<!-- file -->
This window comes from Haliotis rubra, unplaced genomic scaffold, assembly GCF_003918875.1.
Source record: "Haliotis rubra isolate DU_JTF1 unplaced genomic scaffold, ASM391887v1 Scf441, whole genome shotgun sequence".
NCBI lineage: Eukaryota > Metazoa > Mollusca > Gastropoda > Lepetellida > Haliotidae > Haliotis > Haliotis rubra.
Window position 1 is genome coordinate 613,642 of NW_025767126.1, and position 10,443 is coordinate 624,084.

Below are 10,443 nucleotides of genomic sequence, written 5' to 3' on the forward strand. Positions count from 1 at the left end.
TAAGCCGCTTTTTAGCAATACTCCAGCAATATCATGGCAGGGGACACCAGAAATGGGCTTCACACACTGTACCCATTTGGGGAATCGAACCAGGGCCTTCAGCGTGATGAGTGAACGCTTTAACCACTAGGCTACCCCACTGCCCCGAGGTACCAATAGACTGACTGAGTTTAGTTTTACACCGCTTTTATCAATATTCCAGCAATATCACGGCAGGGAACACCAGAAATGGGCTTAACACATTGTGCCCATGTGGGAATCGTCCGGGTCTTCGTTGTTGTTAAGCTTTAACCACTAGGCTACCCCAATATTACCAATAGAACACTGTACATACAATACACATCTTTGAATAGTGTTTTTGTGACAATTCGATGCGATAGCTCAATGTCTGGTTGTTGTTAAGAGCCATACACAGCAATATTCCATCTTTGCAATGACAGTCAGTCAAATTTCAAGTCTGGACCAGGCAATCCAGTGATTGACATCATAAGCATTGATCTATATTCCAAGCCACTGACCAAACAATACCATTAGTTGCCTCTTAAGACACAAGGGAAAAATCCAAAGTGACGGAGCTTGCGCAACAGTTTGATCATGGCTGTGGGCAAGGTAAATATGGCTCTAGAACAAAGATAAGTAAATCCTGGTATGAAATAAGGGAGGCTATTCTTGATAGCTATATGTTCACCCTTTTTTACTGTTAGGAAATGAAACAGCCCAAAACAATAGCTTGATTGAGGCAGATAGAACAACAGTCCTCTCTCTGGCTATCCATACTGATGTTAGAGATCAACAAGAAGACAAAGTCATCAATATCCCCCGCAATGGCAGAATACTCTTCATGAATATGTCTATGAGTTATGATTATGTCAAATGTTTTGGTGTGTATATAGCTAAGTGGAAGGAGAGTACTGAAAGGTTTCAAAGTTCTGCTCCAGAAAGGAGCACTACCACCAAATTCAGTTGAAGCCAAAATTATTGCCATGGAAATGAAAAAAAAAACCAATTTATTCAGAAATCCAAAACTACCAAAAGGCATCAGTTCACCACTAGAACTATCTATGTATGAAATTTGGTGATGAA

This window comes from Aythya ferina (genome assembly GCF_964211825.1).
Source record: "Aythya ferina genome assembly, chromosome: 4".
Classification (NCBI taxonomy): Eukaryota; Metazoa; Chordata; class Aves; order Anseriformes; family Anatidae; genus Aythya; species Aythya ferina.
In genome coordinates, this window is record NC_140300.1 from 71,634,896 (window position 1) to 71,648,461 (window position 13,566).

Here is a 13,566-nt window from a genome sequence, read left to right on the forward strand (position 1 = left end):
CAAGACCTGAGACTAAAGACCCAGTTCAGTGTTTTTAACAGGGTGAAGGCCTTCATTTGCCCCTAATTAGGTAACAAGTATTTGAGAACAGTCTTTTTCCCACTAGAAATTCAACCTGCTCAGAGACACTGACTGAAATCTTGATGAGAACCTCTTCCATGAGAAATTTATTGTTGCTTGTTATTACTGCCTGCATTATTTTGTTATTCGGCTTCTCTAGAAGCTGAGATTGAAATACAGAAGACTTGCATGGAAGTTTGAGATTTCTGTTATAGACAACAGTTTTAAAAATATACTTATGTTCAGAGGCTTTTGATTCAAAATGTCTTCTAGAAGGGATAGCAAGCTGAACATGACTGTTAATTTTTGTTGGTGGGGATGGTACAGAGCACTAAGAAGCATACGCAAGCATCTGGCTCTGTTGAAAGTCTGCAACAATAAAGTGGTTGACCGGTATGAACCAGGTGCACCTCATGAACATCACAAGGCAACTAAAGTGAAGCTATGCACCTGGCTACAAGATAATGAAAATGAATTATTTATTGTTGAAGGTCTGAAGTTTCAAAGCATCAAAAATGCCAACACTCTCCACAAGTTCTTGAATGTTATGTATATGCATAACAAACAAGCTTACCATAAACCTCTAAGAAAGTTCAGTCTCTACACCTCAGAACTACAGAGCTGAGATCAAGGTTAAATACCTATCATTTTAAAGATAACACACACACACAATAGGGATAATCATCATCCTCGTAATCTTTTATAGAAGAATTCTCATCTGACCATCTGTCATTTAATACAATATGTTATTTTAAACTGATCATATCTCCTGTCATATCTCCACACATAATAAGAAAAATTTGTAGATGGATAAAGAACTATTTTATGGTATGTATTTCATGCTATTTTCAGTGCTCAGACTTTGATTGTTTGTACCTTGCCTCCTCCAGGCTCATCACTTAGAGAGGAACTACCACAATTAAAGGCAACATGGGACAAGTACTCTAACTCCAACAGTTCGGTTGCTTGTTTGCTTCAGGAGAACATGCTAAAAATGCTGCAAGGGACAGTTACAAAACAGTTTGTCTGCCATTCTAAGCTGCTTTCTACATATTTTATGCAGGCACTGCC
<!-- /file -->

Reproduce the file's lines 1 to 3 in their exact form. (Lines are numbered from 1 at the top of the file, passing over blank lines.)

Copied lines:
This window comes from Haliotis rubra, unplaced genomic scaffold, assembly GCF_003918875.1.
Source record: "Haliotis rubra isolate DU_JTF1 unplaced genomic scaffold, ASM391887v1 Scf441, whole genome shotgun sequence".
NCBI lineage: Eukaryota > Metazoa > Mollusca > Gastropoda > Lepetellida > Haliotidae > Haliotis > Haliotis rubra.